π r2(H) = V
where "H" is the height, and V the volume. Now let's put in the numbers that we know. Well, π is 3.141etc, etc. V is 36, plus a little, right? Plus how much? If I want a half-inch of space between the rim and the liquid, that number is 3.5 (which I arrived at by doing the above equation, but skipped that part so I wouldn't be repeating myself.) So, let's put in 39.6 for "V". To get the radius, we need to decide on a diameter, and after measuring a couple of mugs of different sizes, I decided on 3 inches - doesn't sound like much but is actually a pretty wide mug. That makes the radius 1.5. One-point-five squared is 2.25, so now we have all the numbers except one, H; this is the number our equation will give us. Like this:
3.141 x 2.25 x H = 39.6
Now we need to cancel out some of those numbers. We could say the same thing like this:
3.141 x H = 39.6 ÷ 2.25
...which equals 17.6. So now we've got
3.141 x H = 17.6
Cancelling out the π, now it looks like this:
H = 17.6  ÷ 3.141, which equals 5.6 and some change.
So our mug (assuming it was a perfect cylinder, which it's not, but we'll get to that) should, after firing, measure 5.6" tall by 3" in diameter; that's the interior space, 'cause that's where your coffee goes. On the interior. Usually. On a good day. So while I can easily measure the interior diameter with calipers, I'll need to tack on 1/8 inch in height for the bottom, and the clay that stays on the wheel.

My claybody shrinks something like 13%, but that is plus or minus 2%; and these mugs really shouldn't be too large, but they absolutely cannot be too small, so I'm gonna assume 15% shrinkage. (Also makes the math easier to do in my head, when I need to.) So now we have wet dimensions of 6.5 (adding the 1/8 inch and rounding down a hair) by 3.5 - again with a slight round up of .05 inches.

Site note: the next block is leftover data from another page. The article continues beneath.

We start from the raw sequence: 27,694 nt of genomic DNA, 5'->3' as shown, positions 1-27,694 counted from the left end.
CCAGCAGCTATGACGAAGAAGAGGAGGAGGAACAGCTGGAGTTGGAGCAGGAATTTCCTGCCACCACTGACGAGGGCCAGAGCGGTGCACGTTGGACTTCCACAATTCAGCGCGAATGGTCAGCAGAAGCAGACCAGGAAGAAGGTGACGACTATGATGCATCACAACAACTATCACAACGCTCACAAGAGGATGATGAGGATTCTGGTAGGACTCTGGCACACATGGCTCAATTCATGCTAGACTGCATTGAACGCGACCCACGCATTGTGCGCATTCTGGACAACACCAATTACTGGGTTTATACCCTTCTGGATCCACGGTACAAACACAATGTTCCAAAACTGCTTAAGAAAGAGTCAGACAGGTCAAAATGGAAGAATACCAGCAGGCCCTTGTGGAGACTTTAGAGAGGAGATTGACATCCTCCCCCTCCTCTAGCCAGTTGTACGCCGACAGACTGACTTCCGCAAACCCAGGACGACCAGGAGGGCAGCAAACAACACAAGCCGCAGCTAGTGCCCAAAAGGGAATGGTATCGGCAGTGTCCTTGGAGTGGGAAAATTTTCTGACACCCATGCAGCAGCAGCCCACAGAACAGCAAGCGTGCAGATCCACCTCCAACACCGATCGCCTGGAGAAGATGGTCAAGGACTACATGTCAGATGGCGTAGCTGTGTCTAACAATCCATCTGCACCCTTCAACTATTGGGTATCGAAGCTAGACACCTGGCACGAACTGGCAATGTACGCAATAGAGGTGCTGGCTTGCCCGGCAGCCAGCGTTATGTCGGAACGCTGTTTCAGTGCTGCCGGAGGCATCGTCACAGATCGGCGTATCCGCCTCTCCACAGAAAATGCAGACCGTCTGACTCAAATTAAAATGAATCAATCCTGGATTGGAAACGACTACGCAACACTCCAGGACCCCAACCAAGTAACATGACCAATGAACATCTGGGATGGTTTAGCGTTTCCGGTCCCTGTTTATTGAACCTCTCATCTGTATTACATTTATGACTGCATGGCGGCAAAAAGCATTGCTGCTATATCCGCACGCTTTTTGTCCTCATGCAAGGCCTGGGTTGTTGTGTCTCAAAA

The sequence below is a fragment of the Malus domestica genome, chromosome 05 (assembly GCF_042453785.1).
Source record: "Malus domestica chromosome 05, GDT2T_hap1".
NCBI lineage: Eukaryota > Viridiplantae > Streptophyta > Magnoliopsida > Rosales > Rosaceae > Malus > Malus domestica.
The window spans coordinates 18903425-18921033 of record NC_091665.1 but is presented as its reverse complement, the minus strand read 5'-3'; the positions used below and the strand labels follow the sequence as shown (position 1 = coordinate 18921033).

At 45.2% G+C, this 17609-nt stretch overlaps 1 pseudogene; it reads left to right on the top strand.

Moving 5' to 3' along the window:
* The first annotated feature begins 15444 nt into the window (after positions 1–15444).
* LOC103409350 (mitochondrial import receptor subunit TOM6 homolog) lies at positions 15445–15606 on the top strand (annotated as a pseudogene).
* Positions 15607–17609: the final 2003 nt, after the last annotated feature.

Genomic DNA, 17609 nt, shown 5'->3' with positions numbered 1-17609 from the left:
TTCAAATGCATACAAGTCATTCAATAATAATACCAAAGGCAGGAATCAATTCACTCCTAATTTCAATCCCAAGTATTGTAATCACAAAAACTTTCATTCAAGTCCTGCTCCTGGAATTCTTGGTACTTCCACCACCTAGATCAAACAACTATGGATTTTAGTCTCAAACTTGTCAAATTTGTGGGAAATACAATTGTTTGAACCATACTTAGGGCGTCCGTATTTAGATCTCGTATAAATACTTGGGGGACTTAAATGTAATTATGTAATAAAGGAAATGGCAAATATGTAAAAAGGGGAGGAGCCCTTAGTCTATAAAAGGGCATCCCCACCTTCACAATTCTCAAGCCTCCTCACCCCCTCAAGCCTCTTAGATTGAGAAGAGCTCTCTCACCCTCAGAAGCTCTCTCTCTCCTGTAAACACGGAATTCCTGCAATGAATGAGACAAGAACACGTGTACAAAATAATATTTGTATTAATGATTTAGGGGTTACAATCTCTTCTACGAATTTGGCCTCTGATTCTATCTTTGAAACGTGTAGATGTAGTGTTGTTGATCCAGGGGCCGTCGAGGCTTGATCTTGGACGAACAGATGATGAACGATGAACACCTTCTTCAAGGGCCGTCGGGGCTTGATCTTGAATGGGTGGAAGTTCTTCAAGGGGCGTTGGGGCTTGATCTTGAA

Well, now we're cooking! If I start with this cylinder, and then add some curves, if I am careful to curve in at one spot about the same amount as I curve out at another, I should still arrive at my 20 ounce capacity. I will be guessing - let's say estimating, sounds nicer - how much clay to use, and then if it doesn't feel right - too clunky, too flimsy - adjusting up or down. I don't mind that, because that only takes a few minutes to work out, as opposed to having to wait a whole firing cycle. 
I am going with 1.75 pounds of clay. These mugs will be in a restaurant setting, so will be frequently washed, and will mostly serve beer, so users may be less than dainty with them. I am thinking a little thicker than usual might do well. On the other hand, I don't want a behemoth, since 20 ounces of beer is a little weighty all by itself (weighs exactly 20 ounces, in fact!) so I am only going a tiny bit thicker than usual. 

I wish I could make these mugs today, but alas, I have to go pile brick on  top of one another: I've promised myself the stack will be finished today so that weight - all 1000+ pounds of it - will be off my mind. And when it's done I will enjoy another kind of pie, as a reward. 

Yay math.  
 

Friday, October 16, 2015

What's Up